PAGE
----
59. Hello,
    Since this past summer, I have committed to, been accepted at, and enrolled the DIII national champions for 2011 in the sport I play (women’s lacrosse). Part of me feels as though I was swept up in the glamour of the recruiting process and felt pressured to go to a school with a reputable name in the lacrosse community. The more I take time to think to myself, the more I wish I had chosen a division 1 school that maybe isnt consistently in the top 25. I love the sport I play so much and am always itching to play it every day. I have already even started looking at possible places to transfer to (just to keep my options open, I have not contacted any coaches what so ever)… which leads me here with my questions: is it possible to transfer from a division 3 school to a divison 1 school? how common is it? If I don’t transfer, how close will a life as a top tier D3 school compare to that of the life of an athlete at a D1 school? And before you think I am jumping the gun, I do plan to go to the D3 school I committed too for a year just to make sure this is what I want.

  60. Hi Bailey,
    First, congratulations on being successfully recruited to a top-notch team. You should feel very good about what you’ve accomplished. To answer your questions, it is certainly possible to transfer from a DIII school to a DI institution, but it will require a lot of effort in order to do so. You will have to re-market yourself to the DI schools and find those who are open to taking transfers. This may be something that you won’t want to deal with your freshman year as you are adjusting to the college experience overall. You must also ensure that you follow all of the NCAA rules for transferring, and I suggest that you take a look at the NCAA website to find out what the those are. That said, you should give your DIII experience a chance. DIII sports, especially at a school with a top-notch program, can be as competitive as those at many DI schools (albeit not at the most competitive DI institutions). Since you are going to a school with a very successful DIII program, I would bet that they take their lacrosse very seriously, and that you will have a fairly intense and satisfying lacrosse experience. It’s fair to scout out some of your DI alternatives in the event that you won’t be happy at your DIII school, but I’ll bet that once you get to the school where you’re committed, and have the team-bonding experience, you may not want to leave for a DI opportunity.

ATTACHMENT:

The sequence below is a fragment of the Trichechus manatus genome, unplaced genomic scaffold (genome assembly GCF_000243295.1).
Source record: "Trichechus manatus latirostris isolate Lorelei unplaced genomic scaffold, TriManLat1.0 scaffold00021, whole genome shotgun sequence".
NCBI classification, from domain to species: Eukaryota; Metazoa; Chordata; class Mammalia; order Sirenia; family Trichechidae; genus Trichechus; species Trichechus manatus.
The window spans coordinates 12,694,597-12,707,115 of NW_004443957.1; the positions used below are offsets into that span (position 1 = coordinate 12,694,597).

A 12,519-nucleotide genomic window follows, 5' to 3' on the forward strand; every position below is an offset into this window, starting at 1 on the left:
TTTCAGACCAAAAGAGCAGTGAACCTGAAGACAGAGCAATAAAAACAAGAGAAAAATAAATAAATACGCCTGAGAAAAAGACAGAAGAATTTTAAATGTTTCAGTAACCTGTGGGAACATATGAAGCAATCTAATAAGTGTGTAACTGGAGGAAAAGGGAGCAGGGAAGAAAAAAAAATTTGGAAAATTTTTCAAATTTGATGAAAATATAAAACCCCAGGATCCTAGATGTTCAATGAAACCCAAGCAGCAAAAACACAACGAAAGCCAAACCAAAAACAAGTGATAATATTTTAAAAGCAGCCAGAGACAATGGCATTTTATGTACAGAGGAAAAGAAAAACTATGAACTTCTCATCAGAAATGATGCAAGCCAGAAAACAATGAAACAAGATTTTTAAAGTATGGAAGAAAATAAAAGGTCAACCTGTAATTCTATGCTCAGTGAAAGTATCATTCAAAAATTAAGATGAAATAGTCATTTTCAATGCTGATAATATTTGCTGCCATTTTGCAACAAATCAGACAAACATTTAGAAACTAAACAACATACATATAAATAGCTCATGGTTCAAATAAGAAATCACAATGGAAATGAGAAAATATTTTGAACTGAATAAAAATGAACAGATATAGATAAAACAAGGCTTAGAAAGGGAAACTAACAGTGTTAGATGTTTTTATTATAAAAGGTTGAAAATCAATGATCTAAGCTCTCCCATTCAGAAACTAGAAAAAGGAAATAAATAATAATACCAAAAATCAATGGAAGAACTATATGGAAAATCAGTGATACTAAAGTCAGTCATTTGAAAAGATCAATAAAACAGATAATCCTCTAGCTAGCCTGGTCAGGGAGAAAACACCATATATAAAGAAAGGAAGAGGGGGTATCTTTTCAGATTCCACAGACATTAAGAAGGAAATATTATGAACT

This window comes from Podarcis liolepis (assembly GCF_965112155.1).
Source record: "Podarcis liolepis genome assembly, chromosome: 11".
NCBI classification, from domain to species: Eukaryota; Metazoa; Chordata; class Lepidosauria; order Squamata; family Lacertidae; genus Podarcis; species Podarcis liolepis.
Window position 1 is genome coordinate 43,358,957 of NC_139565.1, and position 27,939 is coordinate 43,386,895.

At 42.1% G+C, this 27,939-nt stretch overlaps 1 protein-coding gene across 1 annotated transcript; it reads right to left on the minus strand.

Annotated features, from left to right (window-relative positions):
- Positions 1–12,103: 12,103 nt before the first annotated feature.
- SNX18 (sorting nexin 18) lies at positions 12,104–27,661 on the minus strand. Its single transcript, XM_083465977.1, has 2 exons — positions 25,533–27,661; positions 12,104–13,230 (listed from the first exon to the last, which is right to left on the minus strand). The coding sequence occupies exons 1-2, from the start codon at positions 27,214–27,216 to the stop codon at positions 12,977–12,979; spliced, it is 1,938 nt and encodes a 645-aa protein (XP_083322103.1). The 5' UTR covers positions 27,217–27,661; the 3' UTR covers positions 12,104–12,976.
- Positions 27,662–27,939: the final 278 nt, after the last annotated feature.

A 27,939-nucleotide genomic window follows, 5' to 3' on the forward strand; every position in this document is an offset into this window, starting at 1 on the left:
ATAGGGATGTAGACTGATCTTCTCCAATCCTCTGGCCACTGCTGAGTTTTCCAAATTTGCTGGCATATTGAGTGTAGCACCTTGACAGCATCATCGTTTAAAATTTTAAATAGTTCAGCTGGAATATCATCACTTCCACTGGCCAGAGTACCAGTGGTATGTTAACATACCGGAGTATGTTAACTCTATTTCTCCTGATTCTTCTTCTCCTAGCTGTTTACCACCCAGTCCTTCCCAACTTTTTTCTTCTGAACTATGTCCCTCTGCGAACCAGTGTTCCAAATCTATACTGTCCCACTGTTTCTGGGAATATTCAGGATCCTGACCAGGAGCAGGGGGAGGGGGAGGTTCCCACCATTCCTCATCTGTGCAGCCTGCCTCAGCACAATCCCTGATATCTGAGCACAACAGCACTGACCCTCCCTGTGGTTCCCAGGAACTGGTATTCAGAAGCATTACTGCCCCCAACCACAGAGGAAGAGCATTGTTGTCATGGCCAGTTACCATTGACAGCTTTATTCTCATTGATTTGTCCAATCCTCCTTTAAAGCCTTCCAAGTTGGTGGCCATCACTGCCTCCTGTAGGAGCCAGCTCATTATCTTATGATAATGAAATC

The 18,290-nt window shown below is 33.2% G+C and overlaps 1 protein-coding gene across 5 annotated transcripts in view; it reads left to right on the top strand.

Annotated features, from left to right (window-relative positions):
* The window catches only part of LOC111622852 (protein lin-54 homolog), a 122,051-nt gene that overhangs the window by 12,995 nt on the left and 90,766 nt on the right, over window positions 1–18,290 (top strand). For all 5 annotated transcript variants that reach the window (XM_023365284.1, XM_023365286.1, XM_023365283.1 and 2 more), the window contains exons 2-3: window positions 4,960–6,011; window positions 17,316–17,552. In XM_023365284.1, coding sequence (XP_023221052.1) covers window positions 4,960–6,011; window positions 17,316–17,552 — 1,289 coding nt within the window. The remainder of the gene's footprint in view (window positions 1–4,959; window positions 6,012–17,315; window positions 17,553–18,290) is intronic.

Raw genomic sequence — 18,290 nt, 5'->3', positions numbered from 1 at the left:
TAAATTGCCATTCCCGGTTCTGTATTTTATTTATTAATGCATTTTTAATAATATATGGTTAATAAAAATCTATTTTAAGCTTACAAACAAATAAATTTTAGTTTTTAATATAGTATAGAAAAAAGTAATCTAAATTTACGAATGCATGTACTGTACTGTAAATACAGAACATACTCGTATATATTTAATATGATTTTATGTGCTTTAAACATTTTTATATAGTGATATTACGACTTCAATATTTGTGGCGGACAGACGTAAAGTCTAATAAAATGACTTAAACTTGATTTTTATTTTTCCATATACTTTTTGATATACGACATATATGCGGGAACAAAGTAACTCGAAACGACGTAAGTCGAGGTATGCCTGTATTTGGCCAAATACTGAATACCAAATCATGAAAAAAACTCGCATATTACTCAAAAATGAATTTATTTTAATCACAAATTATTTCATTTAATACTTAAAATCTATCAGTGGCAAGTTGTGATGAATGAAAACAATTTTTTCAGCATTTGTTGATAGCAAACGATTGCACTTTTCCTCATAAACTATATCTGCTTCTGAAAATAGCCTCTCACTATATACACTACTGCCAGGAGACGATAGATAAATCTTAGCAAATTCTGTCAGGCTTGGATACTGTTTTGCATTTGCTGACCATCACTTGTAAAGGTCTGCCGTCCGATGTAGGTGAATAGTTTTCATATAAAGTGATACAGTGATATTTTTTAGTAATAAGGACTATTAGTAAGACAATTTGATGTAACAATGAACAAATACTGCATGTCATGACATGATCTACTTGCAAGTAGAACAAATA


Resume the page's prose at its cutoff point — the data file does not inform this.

61. Hi Stuart,
    As with so many things when it comes to the NCAA rules, the answer to your question is: it depends! A D3 baseball player can transfer to D1 without sitting out a year, however, the athlete has to meet certain criteria and be eligible for an exception. Take a look at the NCAA Transfer Guide which is available online. This should answer your question as it applies to your particular situation. Best of luck!

  62. Hi Bobby,
    I’m glad to hear that you want to continue with your education and your athletics. It is true that it can be difficult to switch from a D3 school to a D1 school. This is primarily because D1 coaches have already filled their rosters with players that they have recruited. You would need to be a real stand-out on your D3 team, keep up your academics in your D3 school (the better your academics the better your chances for a move), and proactively market yourself to the D1 schools so that coaches would be interested in you. That said, it is certainly not impossible, and moves between D3 and D1 certainly do happen.